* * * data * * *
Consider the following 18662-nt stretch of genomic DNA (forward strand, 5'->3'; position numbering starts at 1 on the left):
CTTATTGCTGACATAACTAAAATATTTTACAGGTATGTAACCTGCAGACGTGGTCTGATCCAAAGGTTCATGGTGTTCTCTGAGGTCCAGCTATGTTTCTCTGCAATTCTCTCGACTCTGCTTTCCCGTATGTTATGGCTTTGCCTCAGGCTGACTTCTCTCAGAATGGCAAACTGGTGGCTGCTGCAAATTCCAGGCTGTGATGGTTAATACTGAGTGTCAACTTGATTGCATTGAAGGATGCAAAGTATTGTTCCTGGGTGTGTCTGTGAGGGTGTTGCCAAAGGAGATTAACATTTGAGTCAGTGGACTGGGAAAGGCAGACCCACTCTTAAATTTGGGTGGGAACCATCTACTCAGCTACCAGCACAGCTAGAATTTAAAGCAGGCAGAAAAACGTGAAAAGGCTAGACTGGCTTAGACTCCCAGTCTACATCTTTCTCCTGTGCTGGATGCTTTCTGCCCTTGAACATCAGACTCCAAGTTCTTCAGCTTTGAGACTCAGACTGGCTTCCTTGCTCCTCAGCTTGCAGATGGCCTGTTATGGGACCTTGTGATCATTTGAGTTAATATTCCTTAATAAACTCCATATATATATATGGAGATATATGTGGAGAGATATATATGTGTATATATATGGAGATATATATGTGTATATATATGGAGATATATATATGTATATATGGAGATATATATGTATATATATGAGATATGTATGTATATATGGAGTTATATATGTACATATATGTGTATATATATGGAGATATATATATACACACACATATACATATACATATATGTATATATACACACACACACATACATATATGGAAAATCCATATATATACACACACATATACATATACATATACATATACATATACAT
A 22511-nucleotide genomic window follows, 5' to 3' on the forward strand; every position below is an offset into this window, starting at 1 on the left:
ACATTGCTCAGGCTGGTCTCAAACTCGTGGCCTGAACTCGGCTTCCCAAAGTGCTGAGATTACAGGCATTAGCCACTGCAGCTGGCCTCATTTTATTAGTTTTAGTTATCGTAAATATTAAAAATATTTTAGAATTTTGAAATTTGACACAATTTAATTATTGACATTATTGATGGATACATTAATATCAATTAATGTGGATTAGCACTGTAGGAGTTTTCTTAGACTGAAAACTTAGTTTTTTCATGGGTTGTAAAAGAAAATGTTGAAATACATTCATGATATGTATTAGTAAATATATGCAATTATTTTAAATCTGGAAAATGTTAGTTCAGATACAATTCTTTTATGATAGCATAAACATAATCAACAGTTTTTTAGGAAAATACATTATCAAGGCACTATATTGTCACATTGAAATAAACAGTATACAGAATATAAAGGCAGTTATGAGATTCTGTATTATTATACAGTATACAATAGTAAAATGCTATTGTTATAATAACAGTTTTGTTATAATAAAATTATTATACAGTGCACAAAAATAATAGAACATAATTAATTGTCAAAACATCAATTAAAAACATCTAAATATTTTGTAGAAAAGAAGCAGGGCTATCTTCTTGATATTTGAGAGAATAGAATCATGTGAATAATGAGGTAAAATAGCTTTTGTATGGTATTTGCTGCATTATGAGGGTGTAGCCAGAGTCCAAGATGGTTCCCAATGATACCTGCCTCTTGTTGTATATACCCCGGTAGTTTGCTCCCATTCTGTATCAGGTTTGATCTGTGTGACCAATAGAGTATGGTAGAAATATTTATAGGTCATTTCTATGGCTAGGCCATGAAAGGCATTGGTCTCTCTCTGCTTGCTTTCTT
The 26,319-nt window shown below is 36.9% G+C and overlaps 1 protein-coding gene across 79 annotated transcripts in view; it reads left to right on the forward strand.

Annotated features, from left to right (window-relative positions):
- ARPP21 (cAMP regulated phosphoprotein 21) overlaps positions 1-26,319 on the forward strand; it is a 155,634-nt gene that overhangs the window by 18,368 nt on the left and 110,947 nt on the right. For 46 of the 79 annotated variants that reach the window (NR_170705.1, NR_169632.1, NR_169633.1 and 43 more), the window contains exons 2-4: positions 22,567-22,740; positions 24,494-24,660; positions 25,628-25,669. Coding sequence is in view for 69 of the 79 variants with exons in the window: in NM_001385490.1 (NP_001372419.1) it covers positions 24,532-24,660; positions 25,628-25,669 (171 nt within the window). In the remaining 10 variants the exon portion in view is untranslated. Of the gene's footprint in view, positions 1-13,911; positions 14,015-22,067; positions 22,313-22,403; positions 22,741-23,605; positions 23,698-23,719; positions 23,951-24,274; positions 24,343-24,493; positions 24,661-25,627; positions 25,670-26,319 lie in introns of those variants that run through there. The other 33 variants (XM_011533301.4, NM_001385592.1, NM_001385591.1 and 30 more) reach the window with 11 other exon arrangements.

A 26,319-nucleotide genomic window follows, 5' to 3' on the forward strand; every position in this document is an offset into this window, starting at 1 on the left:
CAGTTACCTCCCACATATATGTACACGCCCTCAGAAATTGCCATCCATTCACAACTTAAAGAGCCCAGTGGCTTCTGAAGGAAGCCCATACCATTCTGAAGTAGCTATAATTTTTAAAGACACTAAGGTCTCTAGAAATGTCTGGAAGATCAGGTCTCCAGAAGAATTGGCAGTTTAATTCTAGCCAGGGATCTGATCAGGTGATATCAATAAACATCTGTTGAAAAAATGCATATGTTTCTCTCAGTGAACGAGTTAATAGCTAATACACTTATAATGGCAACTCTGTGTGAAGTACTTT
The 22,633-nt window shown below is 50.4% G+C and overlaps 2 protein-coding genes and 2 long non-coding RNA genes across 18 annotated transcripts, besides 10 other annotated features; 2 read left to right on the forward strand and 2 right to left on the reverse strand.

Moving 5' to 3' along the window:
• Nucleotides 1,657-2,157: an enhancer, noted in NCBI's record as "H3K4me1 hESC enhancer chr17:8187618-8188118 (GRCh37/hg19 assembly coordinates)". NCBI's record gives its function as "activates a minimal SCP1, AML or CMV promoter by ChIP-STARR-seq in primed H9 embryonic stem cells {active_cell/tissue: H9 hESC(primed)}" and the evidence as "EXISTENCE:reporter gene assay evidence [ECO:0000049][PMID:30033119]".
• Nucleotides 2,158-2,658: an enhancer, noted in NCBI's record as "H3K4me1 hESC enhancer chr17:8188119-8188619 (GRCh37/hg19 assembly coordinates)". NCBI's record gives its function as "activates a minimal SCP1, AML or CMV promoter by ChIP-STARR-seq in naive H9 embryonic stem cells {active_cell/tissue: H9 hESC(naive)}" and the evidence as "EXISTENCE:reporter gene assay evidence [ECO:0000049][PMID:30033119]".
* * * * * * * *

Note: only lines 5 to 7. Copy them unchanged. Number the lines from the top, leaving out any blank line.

The 26,319-nt window shown below is 36.9% G+C and overlaps 1 protein-coding gene across 79 annotated transcripts in view; it reads left to right on the forward strand.

Annotated features, from left to right (window-relative positions):
- ARPP21 (cAMP regulated phosphoprotein 21) overlaps positions 1-26,319 on the forward strand; it is a 155,634-nt gene that overhangs the window by 18,368 nt on the left and 110,947 nt on the right. For 46 of the 79 annotated variants that reach the window (NR_170705.1, NR_169632.1, NR_169633.1 and 43 more), the window contains exons 2-4: positions 22,567-22,740; positions 24,494-24,660; positions 25,628-25,669. Coding sequence is in view for 69 of the 79 variants with exons in the window: in NM_001385490.1 (NP_001372419.1) it covers positions 24,532-24,660; positions 25,628-25,669 (171 nt within the window). In the remaining 10 variants the exon portion in view is untranslated. Of the gene's footprint in view, positions 1-13,911; positions 14,015-22,067; positions 22,313-22,403; positions 22,741-23,605; positions 23,698-23,719; positions 23,951-24,274; positions 24,343-24,493; positions 24,661-25,627; positions 25,670-26,319 lie in introns of those variants that run through there. The other 33 variants (XM_011533301.4, NM_001385592.1, NM_001385591.1 and 30 more) reach the window with 11 other exon arrangements.